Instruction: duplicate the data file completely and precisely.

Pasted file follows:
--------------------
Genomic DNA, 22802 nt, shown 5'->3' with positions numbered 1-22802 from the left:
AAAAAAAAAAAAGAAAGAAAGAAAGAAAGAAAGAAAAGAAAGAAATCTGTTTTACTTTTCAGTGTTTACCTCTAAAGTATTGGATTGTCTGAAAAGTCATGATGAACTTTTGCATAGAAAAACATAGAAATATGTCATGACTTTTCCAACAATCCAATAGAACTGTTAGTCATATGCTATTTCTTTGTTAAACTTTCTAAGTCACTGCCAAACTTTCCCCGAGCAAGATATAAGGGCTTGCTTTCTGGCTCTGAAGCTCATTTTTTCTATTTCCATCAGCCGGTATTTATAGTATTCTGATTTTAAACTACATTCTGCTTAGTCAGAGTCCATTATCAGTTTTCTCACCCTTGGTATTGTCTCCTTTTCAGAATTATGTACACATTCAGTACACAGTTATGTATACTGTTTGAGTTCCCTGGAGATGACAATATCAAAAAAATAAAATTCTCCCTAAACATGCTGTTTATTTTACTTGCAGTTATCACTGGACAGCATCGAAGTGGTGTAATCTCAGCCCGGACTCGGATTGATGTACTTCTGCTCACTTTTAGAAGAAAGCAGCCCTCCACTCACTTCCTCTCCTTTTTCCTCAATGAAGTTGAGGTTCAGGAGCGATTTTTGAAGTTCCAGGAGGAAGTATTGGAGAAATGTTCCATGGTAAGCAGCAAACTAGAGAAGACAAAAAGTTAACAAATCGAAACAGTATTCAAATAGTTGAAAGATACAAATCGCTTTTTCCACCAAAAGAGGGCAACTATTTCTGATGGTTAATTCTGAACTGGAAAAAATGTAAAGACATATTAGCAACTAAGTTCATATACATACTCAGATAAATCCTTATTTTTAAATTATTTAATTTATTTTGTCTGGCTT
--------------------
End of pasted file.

Genomic DNA, 22802 nt, shown 5'->3' with positions numbered 1-22802 from the left:
AAAAAAAAAAAAGAAAGAAAGAAAGAAAGAAAGAAAAGAAAGAAATCTGTTTTACTTTTCAGTGTTTACCTCTAAAGTATTGGATTGTCTGAAAAGTCATGATGAACTTTTGCATAGAAAAACATAGAAATATGTCATGACTTTTCCAACAATCCAATAGAACTGTTAGTCATATGCTATTTCTTTGTTAAACTTTCTAAGTCACTGCCAAACTTTCCCCGAGCAAGATATAAGGGCTTGCTTTCTGGCTCTGAAGCTCATTTTTTCTATTTCCATCAGCCGGTATTTATAGTATTCTGATTTTAAACTACATTCTGCTTAGTCAGAGTCCATTATCAGTTTTCTCACCCTTGGTATTGTCTCCTTTTCAGAATTATGTACACATTCAGTACACAGTTATGTATACTGTTTGAGTTCCCTGGAGATGACAATATCAAAAAAATAAAATTCTCCCTAAACATGCTGTTTATTTTACTTGCAGTTATCACTGGACAGCATCGAAGTGGTGTAATCTCAGCCCGGACTCGGATTGATGTACTTCTGCTCACTTTTAGAAGAAAGCAGCCCTCCACTCACTTCCTCTCCTTTTTCCTCAATGAAGTTGAGGTTCAGGAGCGATTTTTGAAGTTCCAGGAGGAAGTATTGGAGAAATGTTCCATGGTAAGCAGCAAACTAGAGAAGACAAAAAGTTAACAAATCGAAACAGTATTCAAATAGTTGAAAGATACAAATCGCTTTTTCCACCAAAAGAGGGCAACTATTTCTGATGGTTAATTCTGAACTGGAAAAAATGTAAAGACATATTAGCAACTAAGTTCATATACATACTCAGATAAATCCTTATTTTTAAATTATTTAATTTATTTTGTCTGGCTT